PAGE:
You have two T8 tubes over this 29g tank, and they are on for 9-10 hours daily. I would get some floating plants to reduce the light a bit. Might also need to reduce the photoperiod. But I would like a closer photo of that leaf to be certain. But I'm almost certain this is a red/green algae (which looks black); I have this here and there, always on leaves closest to the light except in one tank when I was over-fertilizing.

Byron.
 

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Discussion Starter #18
Thanks alot guys for the help! Will get some fertiliser asap!
Byron, what floating plants would you suggest for this aquarium and how could I solve the lighting problem? If it is algae, is that solved by simply lowering the light intensity or not having it on as long as I am? Thanks again:)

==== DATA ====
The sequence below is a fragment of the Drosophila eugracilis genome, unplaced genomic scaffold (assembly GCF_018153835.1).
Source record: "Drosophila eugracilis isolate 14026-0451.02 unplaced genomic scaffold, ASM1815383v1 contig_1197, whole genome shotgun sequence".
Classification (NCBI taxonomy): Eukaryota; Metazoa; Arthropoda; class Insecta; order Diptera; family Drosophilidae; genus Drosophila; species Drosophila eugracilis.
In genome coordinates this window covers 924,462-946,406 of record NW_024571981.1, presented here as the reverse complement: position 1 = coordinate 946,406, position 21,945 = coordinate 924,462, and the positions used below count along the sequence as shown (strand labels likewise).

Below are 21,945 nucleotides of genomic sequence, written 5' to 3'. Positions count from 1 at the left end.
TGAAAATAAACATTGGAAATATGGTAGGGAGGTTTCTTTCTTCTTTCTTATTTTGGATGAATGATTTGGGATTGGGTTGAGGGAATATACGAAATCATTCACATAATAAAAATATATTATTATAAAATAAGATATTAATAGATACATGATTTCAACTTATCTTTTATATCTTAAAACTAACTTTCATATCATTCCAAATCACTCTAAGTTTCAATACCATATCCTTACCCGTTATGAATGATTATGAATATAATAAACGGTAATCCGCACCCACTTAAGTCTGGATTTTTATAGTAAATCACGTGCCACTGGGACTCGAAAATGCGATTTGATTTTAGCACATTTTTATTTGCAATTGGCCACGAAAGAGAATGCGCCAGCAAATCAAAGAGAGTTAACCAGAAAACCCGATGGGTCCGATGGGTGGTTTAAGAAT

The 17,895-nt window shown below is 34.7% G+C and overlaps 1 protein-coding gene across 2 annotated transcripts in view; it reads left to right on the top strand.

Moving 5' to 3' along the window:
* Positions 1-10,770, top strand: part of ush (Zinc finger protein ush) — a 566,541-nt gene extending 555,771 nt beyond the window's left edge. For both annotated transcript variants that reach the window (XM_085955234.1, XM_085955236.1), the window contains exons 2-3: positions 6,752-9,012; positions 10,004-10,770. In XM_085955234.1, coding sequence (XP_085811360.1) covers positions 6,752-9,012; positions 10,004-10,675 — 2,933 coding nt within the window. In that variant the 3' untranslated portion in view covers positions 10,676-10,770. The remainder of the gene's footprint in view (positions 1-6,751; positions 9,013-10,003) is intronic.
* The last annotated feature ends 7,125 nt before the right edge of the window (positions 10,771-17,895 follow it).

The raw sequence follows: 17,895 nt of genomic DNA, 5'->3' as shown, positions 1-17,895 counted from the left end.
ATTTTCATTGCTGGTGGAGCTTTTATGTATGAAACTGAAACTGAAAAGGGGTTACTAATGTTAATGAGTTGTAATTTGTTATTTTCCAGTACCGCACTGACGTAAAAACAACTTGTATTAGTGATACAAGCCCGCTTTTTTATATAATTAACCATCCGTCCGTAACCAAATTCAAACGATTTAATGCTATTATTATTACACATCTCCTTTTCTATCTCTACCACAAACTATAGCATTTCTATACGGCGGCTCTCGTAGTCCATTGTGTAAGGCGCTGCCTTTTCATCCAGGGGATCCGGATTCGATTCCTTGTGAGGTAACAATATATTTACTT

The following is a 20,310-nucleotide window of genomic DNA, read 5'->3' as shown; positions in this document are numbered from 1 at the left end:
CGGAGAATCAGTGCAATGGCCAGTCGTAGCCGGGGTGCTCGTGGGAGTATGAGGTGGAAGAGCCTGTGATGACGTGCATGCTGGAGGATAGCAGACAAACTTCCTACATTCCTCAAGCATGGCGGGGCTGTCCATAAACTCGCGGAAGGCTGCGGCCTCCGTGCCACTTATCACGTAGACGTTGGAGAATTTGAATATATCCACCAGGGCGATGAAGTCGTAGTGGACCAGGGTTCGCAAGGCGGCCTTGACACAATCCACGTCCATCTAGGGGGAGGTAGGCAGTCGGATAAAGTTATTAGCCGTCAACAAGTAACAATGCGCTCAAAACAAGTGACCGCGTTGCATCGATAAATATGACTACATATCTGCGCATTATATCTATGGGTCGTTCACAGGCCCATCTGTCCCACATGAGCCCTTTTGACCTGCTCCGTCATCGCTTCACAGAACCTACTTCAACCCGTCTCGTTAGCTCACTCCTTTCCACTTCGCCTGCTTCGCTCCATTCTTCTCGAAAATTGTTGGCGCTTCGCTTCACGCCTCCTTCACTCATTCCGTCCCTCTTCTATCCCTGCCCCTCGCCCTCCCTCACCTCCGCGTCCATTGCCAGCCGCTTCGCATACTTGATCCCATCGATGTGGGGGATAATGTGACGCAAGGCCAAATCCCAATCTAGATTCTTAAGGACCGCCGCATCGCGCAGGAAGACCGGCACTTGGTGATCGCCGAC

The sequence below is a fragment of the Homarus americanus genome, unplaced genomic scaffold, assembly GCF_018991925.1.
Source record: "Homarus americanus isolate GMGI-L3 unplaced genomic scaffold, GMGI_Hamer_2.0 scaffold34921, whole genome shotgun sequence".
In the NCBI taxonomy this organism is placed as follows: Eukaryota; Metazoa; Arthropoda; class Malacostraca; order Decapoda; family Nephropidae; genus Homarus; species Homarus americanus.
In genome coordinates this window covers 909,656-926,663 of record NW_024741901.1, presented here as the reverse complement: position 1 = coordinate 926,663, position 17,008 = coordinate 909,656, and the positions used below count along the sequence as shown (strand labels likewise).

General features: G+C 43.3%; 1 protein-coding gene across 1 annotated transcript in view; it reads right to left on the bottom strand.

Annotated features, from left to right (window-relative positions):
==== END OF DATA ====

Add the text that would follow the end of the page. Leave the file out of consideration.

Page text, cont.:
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The floating plants will help the potential lighting issue as they will provide shade over the water.

I have a very hard time getting true floating plants where I am, other than duckweed , but even that works and has it's advantages. I am starting to use pennywort as a floater instead of a stem and finding that I like it. It's controllable as all the leaves are on stems so you can sort of place it or even capture the stem against the glass.

Otherwise, dwarf water lettuce (long roots though), amazon frogbit , hornwort , salvinia , and water sprite are all in the profile (click on highlighted names to go there). There are others that you can grow as floaters, some stems can be left floating and do not too badly.

Do the spots rub off?

Jeff.